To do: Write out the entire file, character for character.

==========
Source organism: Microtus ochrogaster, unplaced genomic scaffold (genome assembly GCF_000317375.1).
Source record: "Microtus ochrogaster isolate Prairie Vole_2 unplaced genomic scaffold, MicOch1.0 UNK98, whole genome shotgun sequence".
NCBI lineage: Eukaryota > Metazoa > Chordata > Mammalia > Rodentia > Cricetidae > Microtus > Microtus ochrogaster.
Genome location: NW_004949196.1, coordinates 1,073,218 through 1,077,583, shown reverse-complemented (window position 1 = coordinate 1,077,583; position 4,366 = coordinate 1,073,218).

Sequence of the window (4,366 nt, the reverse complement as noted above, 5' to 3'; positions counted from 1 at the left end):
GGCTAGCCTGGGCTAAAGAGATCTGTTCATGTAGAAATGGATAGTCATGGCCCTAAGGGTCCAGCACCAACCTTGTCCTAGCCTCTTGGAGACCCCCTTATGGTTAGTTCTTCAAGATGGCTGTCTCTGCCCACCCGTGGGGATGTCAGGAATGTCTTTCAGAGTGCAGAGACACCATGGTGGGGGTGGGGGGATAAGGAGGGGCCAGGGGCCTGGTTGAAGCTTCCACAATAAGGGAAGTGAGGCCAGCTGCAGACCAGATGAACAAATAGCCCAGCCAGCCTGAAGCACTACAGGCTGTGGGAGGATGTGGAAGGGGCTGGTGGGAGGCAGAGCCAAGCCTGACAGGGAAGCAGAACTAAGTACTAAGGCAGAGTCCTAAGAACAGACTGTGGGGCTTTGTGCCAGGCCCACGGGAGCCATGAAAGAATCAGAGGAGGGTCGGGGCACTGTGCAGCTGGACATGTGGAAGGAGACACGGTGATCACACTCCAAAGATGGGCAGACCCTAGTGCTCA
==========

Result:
Source organism: Microtus ochrogaster, unplaced genomic scaffold (genome assembly GCF_000317375.1).
Source record: "Microtus ochrogaster isolate Prairie Vole_2 unplaced genomic scaffold, MicOch1.0 UNK98, whole genome shotgun sequence".
NCBI lineage: Eukaryota > Metazoa > Chordata > Mammalia > Rodentia > Cricetidae > Microtus > Microtus ochrogaster.
Genome location: NW_004949196.1, coordinates 1,073,218 through 1,077,583, shown reverse-complemented (window position 1 = coordinate 1,077,583; position 4,366 = coordinate 1,073,218).

Sequence of the window (4,366 nt, the reverse complement as noted above, 5' to 3'; positions counted from 1 at the left end):
GGCTAGCCTGGGCTAAAGAGATCTGTTCATGTAGAAATGGATAGTCATGGCCCTAAGGGTCCAGCACCAACCTTGTCCTAGCCTCTTGGAGACCCCCTTATGGTTAGTTCTTCAAGATGGCTGTCTCTGCCCACCCGTGGGGATGTCAGGAATGTCTTTCAGAGTGCAGAGACACCATGGTGGGGGTGGGGGGATAAGGAGGGGCCAGGGGCCTGGTTGAAGCTTCCACAATAAGGGAAGTGAGGCCAGCTGCAGACCAGATGAACAAATAGCCCAGCCAGCCTGAAGCACTACAGGCTGTGGGAGGATGTGGAAGGGGCTGGTGGGAGGCAGAGCCAAGCCTGACAGGGAAGCAGAACTAAGTACTAAGGCAGAGTCCTAAGAACAGACTGTGGGGCTTTGTGCCAGGCCCACGGGAGCCATGAAAGAATCAGAGGAGGGTCGGGGCACTGTGCAGCTGGACATGTGGAAGGAGACACGGTGATCACACTCCAAAGATGGGCAGACCCTAGTGCTCA